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About d.elliott

  • Rank
    Heavyweight Boxer
  • Birthday 08/08/1950

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  • Interests
    ENGLISH System: including: Bass; Baritone; Treble; Miniature

    All forms of Concertina playing, but also Repair and Restoration. like to provide help & assistance as needed.

    I give talks and run workshops on repair and resoration

    Male Voice Choir Singing, West Gallery Singing & Shape Note Singing

    Traditional Music, Concertinal Band Playing
  • Location
    Sheffield, South Yorkshire, England

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  1. On Traditional concertinas, the very high reeds were often not valved, this could leave them breathy and weak sounding. The reason for not valving was that the reed would not start sounding as the valve choked air flow instead of opening. The solution was to clip the tip of the related valve to permit initial air flow when starting the reed. Yet there would be enough of the vent covered, on bellows reversal, to prevent breathiness or dual note sounding. You might wish to consider this for an experiment.
  2. I follow Frank in this. I tend to leave the bulk of the old gasket in place and use the reed pan as described, just to space the bellows frame sections out better around the reed pan 'jig'. I then replace all the gasketing before fitting the bellows, I also use card as a shim under the new gasket if needed, The glue I use to repair the woodwork is PVA it works well with old animal glue traces. Then a light glue, gum Arabic, as I have it to hand, to attach the gasket chamois. This facilitates the removal of the gasket for access to plate nuts or re-packing by subsequent and future craftsmen.
  3. On the English Bass, to save weight and improve responsiveness, the majority were single action. The reeds were big enough, and there was space to screw the reeds to the underside of an enclosed chamber section, there being no reed pan as such. The padboard formed one side of the chamber section, and the reeds being screwed onto the other. On some of the really big bass instruments a manifold block was fixed where a reed might be expected, this lead to a bigger chamber pipe which was mounted above the top of the other surface mounted reeds. These instruments are responsive, the constraint bei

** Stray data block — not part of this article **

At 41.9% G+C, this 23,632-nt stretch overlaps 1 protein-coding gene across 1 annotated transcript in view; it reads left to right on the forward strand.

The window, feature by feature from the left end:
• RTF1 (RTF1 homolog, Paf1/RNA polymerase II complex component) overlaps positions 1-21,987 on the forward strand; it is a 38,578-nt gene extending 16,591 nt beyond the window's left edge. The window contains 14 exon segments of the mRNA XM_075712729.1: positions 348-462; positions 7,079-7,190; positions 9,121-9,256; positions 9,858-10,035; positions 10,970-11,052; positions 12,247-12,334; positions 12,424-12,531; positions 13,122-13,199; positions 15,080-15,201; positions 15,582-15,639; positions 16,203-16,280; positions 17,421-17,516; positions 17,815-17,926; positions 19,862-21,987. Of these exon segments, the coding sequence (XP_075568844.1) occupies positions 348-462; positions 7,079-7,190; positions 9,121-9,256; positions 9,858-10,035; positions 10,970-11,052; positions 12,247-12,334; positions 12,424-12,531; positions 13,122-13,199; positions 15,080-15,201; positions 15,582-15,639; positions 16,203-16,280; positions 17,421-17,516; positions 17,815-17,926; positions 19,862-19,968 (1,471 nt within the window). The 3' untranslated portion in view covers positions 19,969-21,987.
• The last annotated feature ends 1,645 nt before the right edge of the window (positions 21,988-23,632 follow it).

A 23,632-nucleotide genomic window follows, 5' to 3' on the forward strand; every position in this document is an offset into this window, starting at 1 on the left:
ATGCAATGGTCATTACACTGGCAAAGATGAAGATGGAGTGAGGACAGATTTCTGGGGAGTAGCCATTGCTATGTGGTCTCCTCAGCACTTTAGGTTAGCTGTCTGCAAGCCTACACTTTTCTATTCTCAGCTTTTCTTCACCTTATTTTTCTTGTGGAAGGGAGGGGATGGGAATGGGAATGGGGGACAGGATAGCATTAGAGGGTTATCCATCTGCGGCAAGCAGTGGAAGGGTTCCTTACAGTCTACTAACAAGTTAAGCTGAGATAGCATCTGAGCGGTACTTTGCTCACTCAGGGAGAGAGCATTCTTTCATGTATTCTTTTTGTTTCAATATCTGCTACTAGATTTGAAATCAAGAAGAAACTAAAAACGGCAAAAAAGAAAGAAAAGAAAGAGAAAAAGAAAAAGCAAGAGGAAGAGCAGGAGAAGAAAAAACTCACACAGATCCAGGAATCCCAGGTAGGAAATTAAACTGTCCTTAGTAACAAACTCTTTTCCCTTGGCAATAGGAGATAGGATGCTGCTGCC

4. Mayfair's are good instruments and a lot more maintainable than many accordion reeded instruments. I tend to feel that the price is a tad on the high side, it would need to have been serviced, all the tuning tweeked as needed etc to justify that sort of money
  5. Well done Ciaran, nice site, easy to navigate and enough information on each instrument to give the prospective buyer a good idea about what they are choosing
  6. There was usually a series of card shims between the top of the spacing pillar and the underside of the action box cover, often these get lost or omitted. It has nothing to do with any baffles as the material has to be incompressible to be effective. Baffles are nit dust filters, or screens. Their purpose is to attenuate or mute as necessary. Where gauze is fitted then it is intended to stop fibres, hair, even insect ingress. The number of pads and amount of felt work that I have seen that has been attacked by moth larvae is staggering. I agree that the action box screws sticking o